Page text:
Now that we’re clear on these opportunity areas, we can create metrics that map neatly to them.
For our first theme, we need to turn the slippery concept of customer perception into something quantifiable. Our Senior User Researcher Andrea Burris has been formulating a ‘quality of experience’ metric, where we ask our customers to agree or disagree with a series of statements about tails.com, such as “tails.com is made with the right ingredients and nutrition for my dog.” We then take the percentage of people who strongly agree with these statements over time, and try to push that number upwards.
This is still in early stages. Our next step is to prove that an increase in it will map back up to retention. We are planning to run A/B tests that still reference retention. We’ll be looking for an increase in both our quality metric and retention within a given cohort to give us the confidence that these two are linked.
For our second theme, we’ve been experimenting with creating an interactive experience for customers to tell us early on whether their dog is enjoying the food or not. Rather than waiting for them to cancel before we try to help them, we want to support them early on. This helps us surface tips and solutions to the customers who need them, and potentially provides us with a metric for understanding how many dogs love (and don’t love) the food. Our early tests have shown really encouraging levels of engagement from our customers. Our next step is to surface the most useful solutions to them so we see more dogs enjoying their dinners!
What have you learned from this process? What advice do you have for other teams who’d like to take a similar approach?
Our experimentation with different metrics has happened at the same time as we’ve embraced continuous discovery to a much greater degree than before. We now talk to customers almost every single week, our engineers are deeply involved in discovery, we’re speeding up our learning loops, and we have a much deeper understanding of our customers’ needs.
Experimenting with different metrics and embracing continuous discovery mean we can build our confidence in placing bigger bets. – Tweet This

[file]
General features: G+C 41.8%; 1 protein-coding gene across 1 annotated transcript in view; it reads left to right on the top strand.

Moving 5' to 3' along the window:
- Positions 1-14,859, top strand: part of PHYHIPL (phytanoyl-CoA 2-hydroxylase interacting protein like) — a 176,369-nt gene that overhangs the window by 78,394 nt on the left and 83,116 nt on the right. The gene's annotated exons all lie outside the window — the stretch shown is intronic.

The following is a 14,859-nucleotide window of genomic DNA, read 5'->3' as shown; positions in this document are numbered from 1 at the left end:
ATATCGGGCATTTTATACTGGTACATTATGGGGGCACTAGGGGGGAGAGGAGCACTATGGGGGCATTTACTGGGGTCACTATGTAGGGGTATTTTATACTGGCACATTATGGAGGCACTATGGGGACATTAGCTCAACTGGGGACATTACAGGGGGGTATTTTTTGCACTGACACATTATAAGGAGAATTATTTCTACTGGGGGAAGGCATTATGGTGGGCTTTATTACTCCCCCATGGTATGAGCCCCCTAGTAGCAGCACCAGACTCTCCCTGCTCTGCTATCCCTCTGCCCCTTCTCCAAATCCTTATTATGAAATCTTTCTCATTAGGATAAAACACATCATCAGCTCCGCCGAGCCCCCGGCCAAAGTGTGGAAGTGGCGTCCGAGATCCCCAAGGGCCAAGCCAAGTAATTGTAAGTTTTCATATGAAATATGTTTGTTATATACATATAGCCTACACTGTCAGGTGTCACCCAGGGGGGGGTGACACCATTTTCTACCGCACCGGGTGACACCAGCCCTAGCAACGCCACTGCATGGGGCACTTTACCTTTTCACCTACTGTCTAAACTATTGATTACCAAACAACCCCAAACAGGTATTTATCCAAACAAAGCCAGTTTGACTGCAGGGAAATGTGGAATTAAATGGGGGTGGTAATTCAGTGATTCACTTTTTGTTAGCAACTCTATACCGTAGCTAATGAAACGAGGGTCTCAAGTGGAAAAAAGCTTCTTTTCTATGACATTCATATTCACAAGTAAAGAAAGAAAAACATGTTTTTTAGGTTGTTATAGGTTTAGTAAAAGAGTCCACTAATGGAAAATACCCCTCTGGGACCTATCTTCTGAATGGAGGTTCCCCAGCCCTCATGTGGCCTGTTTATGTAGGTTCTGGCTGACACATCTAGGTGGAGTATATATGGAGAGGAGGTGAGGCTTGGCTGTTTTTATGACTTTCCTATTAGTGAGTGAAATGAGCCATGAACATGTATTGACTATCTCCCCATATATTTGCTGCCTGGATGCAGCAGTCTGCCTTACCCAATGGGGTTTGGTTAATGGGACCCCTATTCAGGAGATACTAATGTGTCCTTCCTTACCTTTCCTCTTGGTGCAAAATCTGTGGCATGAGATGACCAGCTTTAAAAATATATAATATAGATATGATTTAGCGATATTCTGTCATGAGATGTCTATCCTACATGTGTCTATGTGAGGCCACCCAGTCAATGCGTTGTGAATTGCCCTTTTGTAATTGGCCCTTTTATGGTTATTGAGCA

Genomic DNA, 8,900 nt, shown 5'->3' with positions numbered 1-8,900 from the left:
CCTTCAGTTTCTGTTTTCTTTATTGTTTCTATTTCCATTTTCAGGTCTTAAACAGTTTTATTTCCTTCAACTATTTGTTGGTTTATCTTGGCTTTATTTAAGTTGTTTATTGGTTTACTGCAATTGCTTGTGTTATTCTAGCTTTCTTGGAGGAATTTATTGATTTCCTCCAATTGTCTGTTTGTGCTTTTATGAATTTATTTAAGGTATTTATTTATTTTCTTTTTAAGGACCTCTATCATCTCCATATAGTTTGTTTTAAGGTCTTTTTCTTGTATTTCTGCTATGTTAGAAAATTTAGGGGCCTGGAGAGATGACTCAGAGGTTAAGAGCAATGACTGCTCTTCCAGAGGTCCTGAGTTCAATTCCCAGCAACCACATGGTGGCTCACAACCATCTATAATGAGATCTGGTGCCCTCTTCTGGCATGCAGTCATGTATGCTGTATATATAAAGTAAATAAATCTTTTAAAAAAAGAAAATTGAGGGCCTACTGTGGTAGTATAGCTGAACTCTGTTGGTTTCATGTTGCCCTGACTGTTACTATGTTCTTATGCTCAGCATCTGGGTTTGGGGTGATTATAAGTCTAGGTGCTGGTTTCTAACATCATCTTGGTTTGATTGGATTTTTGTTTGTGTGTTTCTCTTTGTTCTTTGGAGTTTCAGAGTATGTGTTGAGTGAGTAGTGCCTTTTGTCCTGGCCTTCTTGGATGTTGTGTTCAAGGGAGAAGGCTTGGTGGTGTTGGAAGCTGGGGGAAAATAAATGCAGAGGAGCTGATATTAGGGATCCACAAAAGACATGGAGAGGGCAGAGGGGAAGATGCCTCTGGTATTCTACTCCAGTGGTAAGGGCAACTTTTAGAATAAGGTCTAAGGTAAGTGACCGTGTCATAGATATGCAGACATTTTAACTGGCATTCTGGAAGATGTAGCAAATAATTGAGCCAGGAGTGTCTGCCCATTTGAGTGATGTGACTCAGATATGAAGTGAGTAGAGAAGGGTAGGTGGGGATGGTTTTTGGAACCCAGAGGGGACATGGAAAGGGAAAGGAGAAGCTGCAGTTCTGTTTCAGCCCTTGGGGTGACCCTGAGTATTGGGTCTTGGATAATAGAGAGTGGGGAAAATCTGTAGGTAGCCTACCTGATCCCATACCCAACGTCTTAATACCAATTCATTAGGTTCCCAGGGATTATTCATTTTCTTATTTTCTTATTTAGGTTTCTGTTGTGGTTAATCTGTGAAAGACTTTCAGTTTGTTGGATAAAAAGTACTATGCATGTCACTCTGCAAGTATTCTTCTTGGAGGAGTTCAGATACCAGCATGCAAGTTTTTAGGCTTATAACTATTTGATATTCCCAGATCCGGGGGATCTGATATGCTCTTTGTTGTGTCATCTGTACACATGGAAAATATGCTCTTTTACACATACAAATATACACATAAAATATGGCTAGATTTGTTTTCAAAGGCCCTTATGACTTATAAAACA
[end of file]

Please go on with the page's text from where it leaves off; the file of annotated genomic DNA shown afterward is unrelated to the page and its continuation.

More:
Ultimately, this means we can build our confidence in placing bigger bets. It’s definitely not plain sailing all the time just yet (and probably won’t ever be!) but we’ve learned a lot along the way, including:
- Bringing engineers right into the discovery process has been really rewarding. They speak in terms of our customer needs (and write blog posts about them). They feel more empowered and more able to write code that will solve the right thing. Sharing the problem space across the team empowers us all to create better solutions for our customers.
- Humility and patience! It takes time to learn what might move a metric when you’re entering a new problem space and doing so with a new team. It felt stop-starty to begin with. We’re getting into our stride now to a much greater degree because we’ve had some continuity and are getting to grips with the problem area and what’s worked well and what hasn’t.
It takes time to learn what might move a metric when you’re entering a new problem space and doing so with a new team. – Tweet This
Sonja’s story demonstrates the iterative nature of defining your product team’s outcomes. You’ll always be gathering new information about your customers’ behavior and the levers you can tweak to have the biggest impact. And, of course, there may be unpredictable external factors at play. But when you take a continuous improvement mindset, it’s much easier to adapt to the changes and new information you gather and adjust your outcomes accordingly.
Do you have a story about how you and your team adopted continuous discovery best practices? Get in touch to let us know and you may be featured in a future post!